Following oral administration, tramadol is extensively metabolised in the liver, largely via O- and N-demethylation and conjugation reactions forming glucuronides and sulphates [58]. CYP2D6 catalyses O-demethylation of tramadol to the pharmacologically active metabolite, M1, whereas CYP3A4 and CYP2B6 catalyse N-demethylation of tramadol to the metabolite N-desmethyltramadol (M2) [37, 58]. Owing to genetic polymorphisms in the gene encoding CYP2D6, tramadol metabolism varies in different phenotypes [59]. In a study of 104 healthy adult volunteers, those who were poor metabolisers of sparteine, an in vivo probe for CYP2D6 enzyme activity, exhibited significantly higher mean metabolic ratios of tramadol to M1 than extensive metabolisers (4.4 vs. 0.8, p < 0.0001) [60]. After a 2 mg/kg dose of tramadol, poor metabolisers had inferior analgesia and 3- to 33-fold lower concentrations of (+) M1 than extensive metabolisers, influencing the overall therapeutic response and tolerability [61]. Tramadol and its metabolites are excreted predominantly by the kidneys, with a cumulative renal excretion rate of approximately 95%; about 15–19% of tramadol is excreted in the urine as unchanged drug, with a total clearance range of 430–610 mL/min. In young adults, the half-life of tramadol is 5–7 h and the half-life of M1 is 6–8 h [57].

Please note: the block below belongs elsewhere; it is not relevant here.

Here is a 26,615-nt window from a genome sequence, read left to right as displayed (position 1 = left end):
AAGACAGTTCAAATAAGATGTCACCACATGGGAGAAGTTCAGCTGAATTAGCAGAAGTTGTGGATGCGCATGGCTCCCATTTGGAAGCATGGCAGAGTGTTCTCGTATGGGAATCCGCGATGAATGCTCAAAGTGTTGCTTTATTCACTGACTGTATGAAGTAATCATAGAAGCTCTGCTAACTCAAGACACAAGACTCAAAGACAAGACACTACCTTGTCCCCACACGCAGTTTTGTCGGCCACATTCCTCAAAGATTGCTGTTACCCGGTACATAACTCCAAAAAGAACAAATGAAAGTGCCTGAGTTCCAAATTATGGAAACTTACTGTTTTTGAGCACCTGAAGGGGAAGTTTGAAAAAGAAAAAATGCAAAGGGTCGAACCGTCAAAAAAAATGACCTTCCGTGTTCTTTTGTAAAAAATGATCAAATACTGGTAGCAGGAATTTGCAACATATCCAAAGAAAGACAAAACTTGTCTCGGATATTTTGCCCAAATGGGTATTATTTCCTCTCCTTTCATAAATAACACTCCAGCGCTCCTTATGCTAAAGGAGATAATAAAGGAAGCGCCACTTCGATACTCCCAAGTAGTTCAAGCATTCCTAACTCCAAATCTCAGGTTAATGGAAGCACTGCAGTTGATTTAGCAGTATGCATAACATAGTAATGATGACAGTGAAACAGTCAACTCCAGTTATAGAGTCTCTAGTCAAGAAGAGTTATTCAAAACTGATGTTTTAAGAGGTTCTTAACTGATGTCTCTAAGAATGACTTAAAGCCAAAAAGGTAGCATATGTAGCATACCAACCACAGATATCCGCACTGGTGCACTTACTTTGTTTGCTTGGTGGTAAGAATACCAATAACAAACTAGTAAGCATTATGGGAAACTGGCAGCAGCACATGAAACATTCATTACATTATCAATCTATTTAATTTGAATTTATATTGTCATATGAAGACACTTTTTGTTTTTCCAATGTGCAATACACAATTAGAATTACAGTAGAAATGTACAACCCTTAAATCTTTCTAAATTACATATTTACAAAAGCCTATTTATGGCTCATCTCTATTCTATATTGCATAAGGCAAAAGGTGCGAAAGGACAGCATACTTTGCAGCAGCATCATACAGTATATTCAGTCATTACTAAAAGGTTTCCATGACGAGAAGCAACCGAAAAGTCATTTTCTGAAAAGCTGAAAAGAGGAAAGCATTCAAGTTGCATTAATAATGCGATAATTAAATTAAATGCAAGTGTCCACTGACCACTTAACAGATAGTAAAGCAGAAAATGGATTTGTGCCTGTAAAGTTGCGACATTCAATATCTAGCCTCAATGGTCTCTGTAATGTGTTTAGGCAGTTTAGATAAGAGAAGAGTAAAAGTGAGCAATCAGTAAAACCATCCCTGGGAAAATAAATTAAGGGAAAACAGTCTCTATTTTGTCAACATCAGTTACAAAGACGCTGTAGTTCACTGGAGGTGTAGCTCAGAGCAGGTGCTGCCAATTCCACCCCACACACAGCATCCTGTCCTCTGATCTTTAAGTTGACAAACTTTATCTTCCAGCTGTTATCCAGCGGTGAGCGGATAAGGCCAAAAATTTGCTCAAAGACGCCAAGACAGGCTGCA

Diclofenac

Diclofenac is well absorbed orally and has a calculated apparent volume of distribution of 0.12–0.17 L/kg [57]. The AUC of diclofenac is proportional to the orally administered dose between 25 and 150 mg. Peak concentration in synovial fluid, which is the site of action of NSAIDs, is achieved 2–4 h after attaining peak plasma levels [57]. Diclofenac binds extensively to plasma proteins (99.7%), mainly albumin [57, 62].

Following oral administration, biotransformation of diclofenac is ensured mainly by single and multiple hydroxylation, methoxylation, and partial glucuronidation, resulting in phenolic metabolites which are then converted to glucuronide conjugates. Total systemic clearance of diclofenac is 263.56 mL/min [57]. After glucuronidation and sulfation, the metabolites of diclofenac are excreted in the urine (65%) and bile (35%) [30]. Elimination from synovial fluid takes around 3–6 h [57]. The terminal half-life in plasma is 1–2 h [30, 43, 57].

Drug Interactions and Pharmacokinetics in Special Populations